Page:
In the wake of tremendous losses from abnormal natural disasters recently, cities and provinces in Vietnam—coastal, river delta, mountainous and highland alike—are more and more acutely aware of the growing threats from climate change. However, city planners, academics, and urban policy makers still have limited recognition of climate change resilience approach in urban development. This is a dominant story line highlighted by the work of the Asian Cities Climate Change Resilience Network (ACCCRN) and many other climate change resilience projects in Vietnamese cities during recent years.
City planning and development practices are shown to typically lack the climate resilience lens. At both the national and local level, the linkages between flooding, sea level rise and urban development are only beginning to come into focus.
Under the Vietnam national engagement project of ACCCRN, the Institute for Social and Environmental Transition (ISET) in Vietnam and the Vietnam Urban Planning and Development Association (VUPDA) are working with various partners across the country in an effort to address this gap. The idea is to accelerate and sustain the development of knowledge and capacity of urban professionals in urban climate change resilience (UCCR) through developing and delivering training modules that incorporate these currently quite separated realms of knowledge.
By the end of June 2015, the project had:
Assessed training needs, professional resources and experience in UCCR in Vietnam. The survey helped identify any university faculty with research or teaching experience in this field, and any professional experience or case materials that could serve as the foundation for designing a training course for urban planners and architects on this topic.
Completed four city case studies for classroom application with accompanied classroom activity plans, developed a curriculum of 10 lectures and accompanied classroom activity plans, and organized a series of 4-day training courses in 06 cities of Vietnam, with lectures and classroom activities delivered/facilitated by experts who developed of the above-mentioned lectures and case studies. For all of the six training courses, the numbers of course participants were higher than expected because of high demand, especially from provincial government departments.
Revised and improved the lecture modules after each of the training courses based on feedback from course participants. The current set of training materials and case studies can be found here.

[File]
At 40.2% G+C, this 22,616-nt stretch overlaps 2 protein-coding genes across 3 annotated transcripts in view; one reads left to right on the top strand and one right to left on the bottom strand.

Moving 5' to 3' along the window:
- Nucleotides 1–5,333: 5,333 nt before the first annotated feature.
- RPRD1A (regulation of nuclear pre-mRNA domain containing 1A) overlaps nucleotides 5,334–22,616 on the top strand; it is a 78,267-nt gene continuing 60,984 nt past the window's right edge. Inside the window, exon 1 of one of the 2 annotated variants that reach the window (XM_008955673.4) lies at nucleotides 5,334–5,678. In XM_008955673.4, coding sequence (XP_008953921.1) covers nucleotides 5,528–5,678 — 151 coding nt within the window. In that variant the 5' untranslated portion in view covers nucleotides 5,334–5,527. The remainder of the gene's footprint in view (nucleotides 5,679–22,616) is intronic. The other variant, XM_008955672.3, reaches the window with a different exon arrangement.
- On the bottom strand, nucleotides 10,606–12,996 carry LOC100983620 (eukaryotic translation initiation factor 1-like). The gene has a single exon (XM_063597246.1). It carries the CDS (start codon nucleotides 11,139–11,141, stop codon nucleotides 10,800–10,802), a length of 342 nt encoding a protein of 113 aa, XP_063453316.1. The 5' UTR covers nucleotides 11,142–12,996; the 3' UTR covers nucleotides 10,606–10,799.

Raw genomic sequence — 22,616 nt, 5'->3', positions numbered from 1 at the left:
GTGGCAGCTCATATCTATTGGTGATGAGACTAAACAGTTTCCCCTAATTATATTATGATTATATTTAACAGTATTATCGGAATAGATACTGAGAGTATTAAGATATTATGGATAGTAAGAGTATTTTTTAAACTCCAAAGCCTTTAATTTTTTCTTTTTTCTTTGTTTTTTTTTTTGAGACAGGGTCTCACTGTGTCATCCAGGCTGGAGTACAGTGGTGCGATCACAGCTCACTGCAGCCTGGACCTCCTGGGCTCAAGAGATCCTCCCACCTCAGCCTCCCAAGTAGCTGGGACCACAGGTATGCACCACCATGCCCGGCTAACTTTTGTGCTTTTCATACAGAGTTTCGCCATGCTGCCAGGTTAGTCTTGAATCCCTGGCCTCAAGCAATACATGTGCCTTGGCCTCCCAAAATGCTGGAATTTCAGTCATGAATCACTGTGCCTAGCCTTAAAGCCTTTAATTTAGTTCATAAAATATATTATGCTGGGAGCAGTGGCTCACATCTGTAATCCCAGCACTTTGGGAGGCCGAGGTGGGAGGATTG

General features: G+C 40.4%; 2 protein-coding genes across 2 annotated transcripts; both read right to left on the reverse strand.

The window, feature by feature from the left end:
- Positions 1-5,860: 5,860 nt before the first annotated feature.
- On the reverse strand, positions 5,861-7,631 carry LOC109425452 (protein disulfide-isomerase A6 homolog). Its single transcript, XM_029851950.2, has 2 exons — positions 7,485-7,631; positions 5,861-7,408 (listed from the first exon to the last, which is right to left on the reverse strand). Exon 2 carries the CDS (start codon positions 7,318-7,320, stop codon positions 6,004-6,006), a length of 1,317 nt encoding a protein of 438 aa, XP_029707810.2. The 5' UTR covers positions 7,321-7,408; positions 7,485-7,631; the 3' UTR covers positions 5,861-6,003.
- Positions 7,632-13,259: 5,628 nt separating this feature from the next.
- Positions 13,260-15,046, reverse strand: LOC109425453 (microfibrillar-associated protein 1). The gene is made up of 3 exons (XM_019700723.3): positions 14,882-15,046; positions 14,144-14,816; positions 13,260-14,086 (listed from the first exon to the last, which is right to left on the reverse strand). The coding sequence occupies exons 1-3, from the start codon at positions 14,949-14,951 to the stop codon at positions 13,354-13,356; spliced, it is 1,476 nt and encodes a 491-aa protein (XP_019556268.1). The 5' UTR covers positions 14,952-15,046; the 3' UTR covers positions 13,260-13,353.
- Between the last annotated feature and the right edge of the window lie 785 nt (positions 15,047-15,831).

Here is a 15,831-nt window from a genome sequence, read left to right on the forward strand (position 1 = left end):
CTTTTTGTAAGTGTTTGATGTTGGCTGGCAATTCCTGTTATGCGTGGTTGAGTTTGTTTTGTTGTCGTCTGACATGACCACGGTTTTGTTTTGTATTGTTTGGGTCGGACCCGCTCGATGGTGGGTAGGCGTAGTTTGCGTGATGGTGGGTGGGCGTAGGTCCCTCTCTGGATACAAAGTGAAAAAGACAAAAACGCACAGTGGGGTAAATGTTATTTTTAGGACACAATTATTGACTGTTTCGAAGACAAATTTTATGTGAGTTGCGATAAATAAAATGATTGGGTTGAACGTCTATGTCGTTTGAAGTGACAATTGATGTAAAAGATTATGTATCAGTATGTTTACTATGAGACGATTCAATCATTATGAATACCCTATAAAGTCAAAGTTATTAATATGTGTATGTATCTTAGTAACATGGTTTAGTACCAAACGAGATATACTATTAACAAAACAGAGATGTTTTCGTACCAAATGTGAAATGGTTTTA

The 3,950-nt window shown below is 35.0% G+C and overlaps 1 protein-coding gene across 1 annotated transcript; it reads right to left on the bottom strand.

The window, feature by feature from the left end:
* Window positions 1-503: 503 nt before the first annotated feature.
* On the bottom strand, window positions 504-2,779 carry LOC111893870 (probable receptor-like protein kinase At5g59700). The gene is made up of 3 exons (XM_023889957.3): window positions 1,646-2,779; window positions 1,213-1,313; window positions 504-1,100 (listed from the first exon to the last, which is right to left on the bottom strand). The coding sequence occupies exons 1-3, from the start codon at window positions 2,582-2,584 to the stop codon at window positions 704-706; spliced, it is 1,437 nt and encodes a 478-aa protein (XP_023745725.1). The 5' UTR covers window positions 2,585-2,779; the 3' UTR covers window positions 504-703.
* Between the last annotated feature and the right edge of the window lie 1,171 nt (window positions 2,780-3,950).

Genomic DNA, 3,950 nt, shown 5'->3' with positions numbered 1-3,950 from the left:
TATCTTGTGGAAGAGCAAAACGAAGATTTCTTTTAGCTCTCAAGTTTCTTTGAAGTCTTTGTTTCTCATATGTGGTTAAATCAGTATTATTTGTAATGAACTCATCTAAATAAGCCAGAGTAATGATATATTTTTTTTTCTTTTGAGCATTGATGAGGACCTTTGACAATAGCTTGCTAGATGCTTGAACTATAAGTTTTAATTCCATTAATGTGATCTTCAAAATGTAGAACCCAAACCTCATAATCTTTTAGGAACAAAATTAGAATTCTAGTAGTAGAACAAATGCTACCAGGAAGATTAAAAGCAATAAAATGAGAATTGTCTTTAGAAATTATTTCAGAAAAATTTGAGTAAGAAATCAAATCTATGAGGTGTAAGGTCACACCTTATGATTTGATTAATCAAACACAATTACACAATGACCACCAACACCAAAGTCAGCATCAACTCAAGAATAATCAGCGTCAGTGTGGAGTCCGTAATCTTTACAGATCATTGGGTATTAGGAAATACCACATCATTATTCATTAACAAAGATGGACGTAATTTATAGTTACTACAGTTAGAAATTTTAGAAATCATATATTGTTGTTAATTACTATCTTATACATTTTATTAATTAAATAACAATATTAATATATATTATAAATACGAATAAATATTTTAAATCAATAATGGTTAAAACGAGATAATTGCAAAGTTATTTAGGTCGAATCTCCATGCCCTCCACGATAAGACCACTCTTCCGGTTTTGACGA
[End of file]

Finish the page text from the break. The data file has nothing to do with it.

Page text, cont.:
Provided course materials, reference documents and case studies to the university partners (Hanoi Architecture University, Hanoi University of Construction, Ho Chi Minh City Architecture University, Mien Tay Construction University, Da Nang Architecture University, Central University of Construction, Yersin Da Lat University) to use in their courses. All of the universities expressed interest in incorporating portions of the training materials in their undergraduate curriculum on Architecture, Urban Management and Urban Construction, either as a compulsory/optional subject, or a thematic portion in their current curriculum.
Organized a review workshop on June 05, 2015, which representatives from the Ministry of Construction (MOC), Ministry of Education and Training (MOET) and universities attended and contributed valuable recommendations for next steps. The representatives all showed high appreciation of the project effort in generating quality training contents relevant to the current needs in building capacity for urban professionals in UCCR. The training program developed was evaluated as providing a good foundation for a university training curriculum for the planning and architecture majors. Universities shared that they have incorporated several lectures from the project into their current curriculum.
The MOET is requesting universities to review their programs to incorporate disaster management and disaster risk reduction into their curriculum to various extents. However, to consistently integrate the materials into the universities’ program, the training materials should be developed into a full program of about 30 class sessions, which will allow the universities to better consider the adoption of the materials, while following MOET’s guidelines. The materials should also include contents on the impacts of climate change on technical infrastructure systems such as power supply, water supply, communication, and drainage, as well as guidance on resilience measures.
To follow up with these efforts, the course organizers are developing the course materials into a Vietnamese language textbook aimed at senior level university courses in architecture and urban planning. This is an important step before the materials can be considered by MOC and MOET and become a standardized requirement in professional education courses on urban planning and architecture across the country, making UCCR capacities a norm for the future generations of professionals who will design and build our cities.
Dr. Prof. Do Hau – VUPDA, Tho Nguyen & Thanh Ngo – ISET-Vietnam